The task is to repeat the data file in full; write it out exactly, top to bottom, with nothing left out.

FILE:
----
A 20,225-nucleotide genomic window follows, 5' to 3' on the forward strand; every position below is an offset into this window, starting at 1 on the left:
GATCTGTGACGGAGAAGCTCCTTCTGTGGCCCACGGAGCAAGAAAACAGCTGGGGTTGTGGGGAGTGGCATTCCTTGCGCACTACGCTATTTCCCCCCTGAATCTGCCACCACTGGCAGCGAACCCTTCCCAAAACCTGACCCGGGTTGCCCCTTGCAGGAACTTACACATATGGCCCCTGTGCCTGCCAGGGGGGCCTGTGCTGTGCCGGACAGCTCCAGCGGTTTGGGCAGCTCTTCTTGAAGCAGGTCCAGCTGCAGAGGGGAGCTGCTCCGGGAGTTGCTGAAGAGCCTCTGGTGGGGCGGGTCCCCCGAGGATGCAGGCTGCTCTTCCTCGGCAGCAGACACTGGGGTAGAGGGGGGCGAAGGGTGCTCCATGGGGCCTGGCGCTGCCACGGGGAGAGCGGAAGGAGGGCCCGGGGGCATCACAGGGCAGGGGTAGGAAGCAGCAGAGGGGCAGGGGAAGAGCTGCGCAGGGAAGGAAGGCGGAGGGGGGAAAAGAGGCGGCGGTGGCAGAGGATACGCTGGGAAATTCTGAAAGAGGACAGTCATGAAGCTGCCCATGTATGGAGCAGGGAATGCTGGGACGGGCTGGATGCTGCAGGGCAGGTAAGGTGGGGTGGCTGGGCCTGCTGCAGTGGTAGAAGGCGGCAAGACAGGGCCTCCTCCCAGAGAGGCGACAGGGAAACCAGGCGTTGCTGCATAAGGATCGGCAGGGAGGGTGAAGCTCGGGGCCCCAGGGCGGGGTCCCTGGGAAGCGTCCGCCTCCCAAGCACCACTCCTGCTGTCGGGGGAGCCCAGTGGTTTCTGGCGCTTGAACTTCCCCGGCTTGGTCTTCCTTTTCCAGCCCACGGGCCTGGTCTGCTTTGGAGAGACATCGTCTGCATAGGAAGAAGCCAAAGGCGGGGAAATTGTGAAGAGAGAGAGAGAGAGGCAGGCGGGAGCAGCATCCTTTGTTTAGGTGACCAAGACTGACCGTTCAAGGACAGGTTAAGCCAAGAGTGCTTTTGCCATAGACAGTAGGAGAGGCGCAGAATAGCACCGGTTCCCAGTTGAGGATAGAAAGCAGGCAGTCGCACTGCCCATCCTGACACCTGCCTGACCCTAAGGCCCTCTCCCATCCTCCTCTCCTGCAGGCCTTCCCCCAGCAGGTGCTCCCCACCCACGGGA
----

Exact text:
A 20,225-nucleotide genomic window follows, 5' to 3' on the forward strand; every position below is an offset into this window, starting at 1 on the left:
GATCTGTGACGGAGAAGCTCCTTCTGTGGCCCACGGAGCAAGAAAACAGCTGGGGTTGTGGGGAGTGGCATTCCTTGCGCACTACGCTATTTCCCCCCTGAATCTGCCACCACTGGCAGCGAACCCTTCCCAAAACCTGACCCGGGTTGCCCCTTGCAGGAACTTACACATATGGCCCCTGTGCCTGCCAGGGGGGCCTGTGCTGTGCCGGACAGCTCCAGCGGTTTGGGCAGCTCTTCTTGAAGCAGGTCCAGCTGCAGAGGGGAGCTGCTCCGGGAGTTGCTGAAGAGCCTCTGGTGGGGCGGGTCCCCCGAGGATGCAGGCTGCTCTTCCTCGGCAGCAGACACTGGGGTAGAGGGGGGCGAAGGGTGCTCCATGGGGCCTGGCGCTGCCACGGGGAGAGCGGAAGGAGGGCCCGGGGGCATCACAGGGCAGGGGTAGGAAGCAGCAGAGGGGCAGGGGAAGAGCTGCGCAGGGAAGGAAGGCGGAGGGGGGAAAAGAGGCGGCGGTGGCAGAGGATACGCTGGGAAATTCTGAAAGAGGACAGTCATGAAGCTGCCCATGTATGGAGCAGGGAATGCTGGGACGGGCTGGATGCTGCAGGGCAGGTAAGGTGGGGTGGCTGGGCCTGCTGCAGTGGTAGAAGGCGGCAAGACAGGGCCTCCTCCCAGAGAGGCGACAGGGAAACCAGGCGTTGCTGCATAAGGATCGGCAGGGAGGGTGAAGCTCGGGGCCCCAGGGCGGGGTCCCTGGGAAGCGTCCGCCTCCCAAGCACCACTCCTGCTGTCGGGGGAGCCCAGTGGTTTCTGGCGCTTGAACTTCCCCGGCTTGGTCTTCCTTTTCCAGCCCACGGGCCTGGTCTGCTTTGGAGAGACATCGTCTGCATAGGAAGAAGCCAAAGGCGGGGAAATTGTGAAGAGAGAGAGAGAGAGGCAGGCGGGAGCAGCATCCTTTGTTTAGGTGACCAAGACTGACCGTTCAAGGACAGGTTAAGCCAAGAGTGCTTTTGCCATAGACAGTAGGAGAGGCGCAGAATAGCACCGGTTCCCAGTTGAGGATAGAAAGCAGGCAGTCGCACTGCCCATCCTGACACCTGCCTGACCCTAAGGCCCTCTCCCATCCTCCTCTCCTGCAGGCCTTCCCCCAGCAGGTGCTCCCCACCCACGGGA